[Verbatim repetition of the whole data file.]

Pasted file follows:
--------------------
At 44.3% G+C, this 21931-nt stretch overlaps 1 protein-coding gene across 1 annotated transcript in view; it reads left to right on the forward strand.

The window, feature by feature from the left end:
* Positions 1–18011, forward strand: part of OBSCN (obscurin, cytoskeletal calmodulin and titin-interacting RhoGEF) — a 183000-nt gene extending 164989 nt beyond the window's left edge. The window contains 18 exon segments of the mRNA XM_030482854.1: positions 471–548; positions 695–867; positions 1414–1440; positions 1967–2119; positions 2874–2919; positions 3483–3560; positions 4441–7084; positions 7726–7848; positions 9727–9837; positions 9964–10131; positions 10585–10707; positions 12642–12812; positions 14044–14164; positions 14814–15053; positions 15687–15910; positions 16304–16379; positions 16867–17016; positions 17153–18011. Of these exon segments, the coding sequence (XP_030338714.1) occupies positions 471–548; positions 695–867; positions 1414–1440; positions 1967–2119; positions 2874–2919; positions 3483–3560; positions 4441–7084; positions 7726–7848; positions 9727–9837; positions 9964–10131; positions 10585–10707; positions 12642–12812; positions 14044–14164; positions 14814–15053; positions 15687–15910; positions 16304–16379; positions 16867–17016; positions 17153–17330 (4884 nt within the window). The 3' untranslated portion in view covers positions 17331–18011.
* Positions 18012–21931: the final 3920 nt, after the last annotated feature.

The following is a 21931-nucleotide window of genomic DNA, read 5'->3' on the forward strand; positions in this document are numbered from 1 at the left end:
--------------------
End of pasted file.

At 44.3% G+C, this 21931-nt stretch overlaps 1 protein-coding gene across 1 annotated transcript in view; it reads left to right on the forward strand.

The window, feature by feature from the left end:
* Positions 1–18011, forward strand: part of OBSCN (obscurin, cytoskeletal calmodulin and titin-interacting RhoGEF) — a 183000-nt gene extending 164989 nt beyond the window's left edge. The window contains 18 exon segments of the mRNA XM_030482854.1: positions 471–548; positions 695–867; positions 1414–1440; positions 1967–2119; positions 2874–2919; positions 3483–3560; positions 4441–7084; positions 7726–7848; positions 9727–9837; positions 9964–10131; positions 10585–10707; positions 12642–12812; positions 14044–14164; positions 14814–15053; positions 15687–15910; positions 16304–16379; positions 16867–17016; positions 17153–18011. Of these exon segments, the coding sequence (XP_030338714.1) occupies positions 471–548; positions 695–867; positions 1414–1440; positions 1967–2119; positions 2874–2919; positions 3483–3560; positions 4441–7084; positions 7726–7848; positions 9727–9837; positions 9964–10131; positions 10585–10707; positions 12642–12812; positions 14044–14164; positions 14814–15053; positions 15687–15910; positions 16304–16379; positions 16867–17016; positions 17153–17330 (4884 nt within the window). The 3' untranslated portion in view covers positions 17331–18011.
* Positions 18012–21931: the final 3920 nt, after the last annotated feature.

The following is a 21931-nucleotide window of genomic DNA, read 5'->3' on the forward strand; positions in this document are numbered from 1 at the left end: